Big Gulps and Big Responsibility

As I write this post there are articles being posted that a judge in NYC has reversed Mayor Bloomberg’s large sugary drink ban.  My opinions on the ban are torn between two opposing thoughts.  

On the one hand, it seems that banning large sugary drinks is probably not very effective.  I can’t see how limiting large beverages is going to put a dent in a very complex obesity problem.  The larger concern that people raise is that it is a restriction of our freedoms.  We should be able to eat and drink whatever we want and do what we want to our bodies, right?

On the other hand, what we do to our bodies affects us all to some degree.  Health care costs related to obesity are extremely high and getting worse.  Because of the way our health care system is set up, those costs affect us all.  

So, while we all want to enjoy our personal freedom, with freedom comes responsibility.  While Mayor Bloomberg’s approach to this problem may have turned out to be ineffective, what actions should our elected leaders take to address the obesity problem in this country, if any?  If we want to retain our personal freedom, how do we also promote personal responsibility.  For people in favor of the ban I would say where does it stop?  What else can be banned?  For people who say they can eat and do whatever they want, I would say that is fine, just don’t ask the taxpayers to pay for your bad choices.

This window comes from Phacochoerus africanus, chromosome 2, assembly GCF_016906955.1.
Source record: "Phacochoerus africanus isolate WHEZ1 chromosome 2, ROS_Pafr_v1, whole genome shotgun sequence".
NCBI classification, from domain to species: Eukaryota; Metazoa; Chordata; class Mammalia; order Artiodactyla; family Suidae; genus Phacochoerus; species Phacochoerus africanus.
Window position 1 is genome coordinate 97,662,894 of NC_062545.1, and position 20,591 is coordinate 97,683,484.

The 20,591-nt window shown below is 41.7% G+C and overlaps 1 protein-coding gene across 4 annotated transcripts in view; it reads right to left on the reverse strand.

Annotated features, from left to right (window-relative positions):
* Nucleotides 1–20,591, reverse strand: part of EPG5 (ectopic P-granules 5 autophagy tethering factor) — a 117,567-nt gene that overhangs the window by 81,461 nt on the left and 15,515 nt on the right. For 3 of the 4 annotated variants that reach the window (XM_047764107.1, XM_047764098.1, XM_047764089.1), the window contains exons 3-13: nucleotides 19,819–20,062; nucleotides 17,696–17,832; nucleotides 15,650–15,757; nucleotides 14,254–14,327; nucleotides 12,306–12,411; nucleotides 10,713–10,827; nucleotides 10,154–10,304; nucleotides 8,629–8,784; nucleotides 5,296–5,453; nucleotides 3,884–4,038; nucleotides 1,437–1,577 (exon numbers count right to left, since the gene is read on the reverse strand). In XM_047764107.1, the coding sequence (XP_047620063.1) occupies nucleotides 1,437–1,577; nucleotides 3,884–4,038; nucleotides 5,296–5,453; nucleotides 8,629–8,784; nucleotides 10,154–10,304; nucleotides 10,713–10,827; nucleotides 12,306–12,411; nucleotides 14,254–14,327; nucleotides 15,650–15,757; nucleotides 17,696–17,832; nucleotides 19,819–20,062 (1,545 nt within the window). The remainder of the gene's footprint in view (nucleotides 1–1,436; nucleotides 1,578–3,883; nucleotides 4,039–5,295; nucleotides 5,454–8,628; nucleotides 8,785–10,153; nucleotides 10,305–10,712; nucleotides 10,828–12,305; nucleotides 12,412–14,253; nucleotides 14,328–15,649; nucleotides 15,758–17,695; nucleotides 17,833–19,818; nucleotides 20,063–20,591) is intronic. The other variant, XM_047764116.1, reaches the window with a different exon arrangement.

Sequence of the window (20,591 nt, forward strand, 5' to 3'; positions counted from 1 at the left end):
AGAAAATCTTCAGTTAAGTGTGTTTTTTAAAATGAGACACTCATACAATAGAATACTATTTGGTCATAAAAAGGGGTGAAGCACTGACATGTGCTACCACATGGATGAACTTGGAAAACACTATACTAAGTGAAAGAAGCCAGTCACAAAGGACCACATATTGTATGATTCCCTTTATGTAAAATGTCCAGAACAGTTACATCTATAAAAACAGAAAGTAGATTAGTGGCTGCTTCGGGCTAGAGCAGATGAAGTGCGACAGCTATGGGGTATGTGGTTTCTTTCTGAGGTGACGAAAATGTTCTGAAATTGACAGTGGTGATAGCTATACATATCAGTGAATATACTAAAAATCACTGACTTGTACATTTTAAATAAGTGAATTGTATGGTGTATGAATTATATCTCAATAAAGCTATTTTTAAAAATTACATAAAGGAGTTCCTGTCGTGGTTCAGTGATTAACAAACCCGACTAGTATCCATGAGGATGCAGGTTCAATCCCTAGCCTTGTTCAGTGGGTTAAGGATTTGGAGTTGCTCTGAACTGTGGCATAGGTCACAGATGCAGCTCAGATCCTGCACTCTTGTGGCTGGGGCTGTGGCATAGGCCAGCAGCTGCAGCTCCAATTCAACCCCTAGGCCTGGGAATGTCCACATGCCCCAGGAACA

The message is that freedom is not just a right we we enjoy, it is a responsibility we must take seriously.


About voxlogicae
Using logic and reason to examine current events.

2 Responses to Big Gulps and Big Responsibility

  1. Dan says:

    The problem is where does it end? Skydiving is more dangerous, can’t have that. Driving is dangerous, everybody has to give up cars and ride the bus. Bacon is dangerous, can’t have that. All of the above affect your health after all.

    We’ve let the camel stick it’s nose under the tent by allowing government to meddle in health care, now they demand control over every facet of our lives, “for our own good”. That is fascism.

    If government is going to use health care costs as a ruse to a fascist police state, get them the hell out of health care altogether and just mandate insurance coverage. At least the private sector gives you a choice.

    • voxlogicae says:

      I am not in favor of more regulation but do think we need a way to foster more responsibility. The two examples you used are interesting. If you are a skydiver you will likely pay more for life insurance. If you are a bad driver you will pay more for car insurance. But, if you have all kinds of self-induced health problems do you pay more for health insurance? In some cases, maybe but not in all cases, especially if you rely on government health care.

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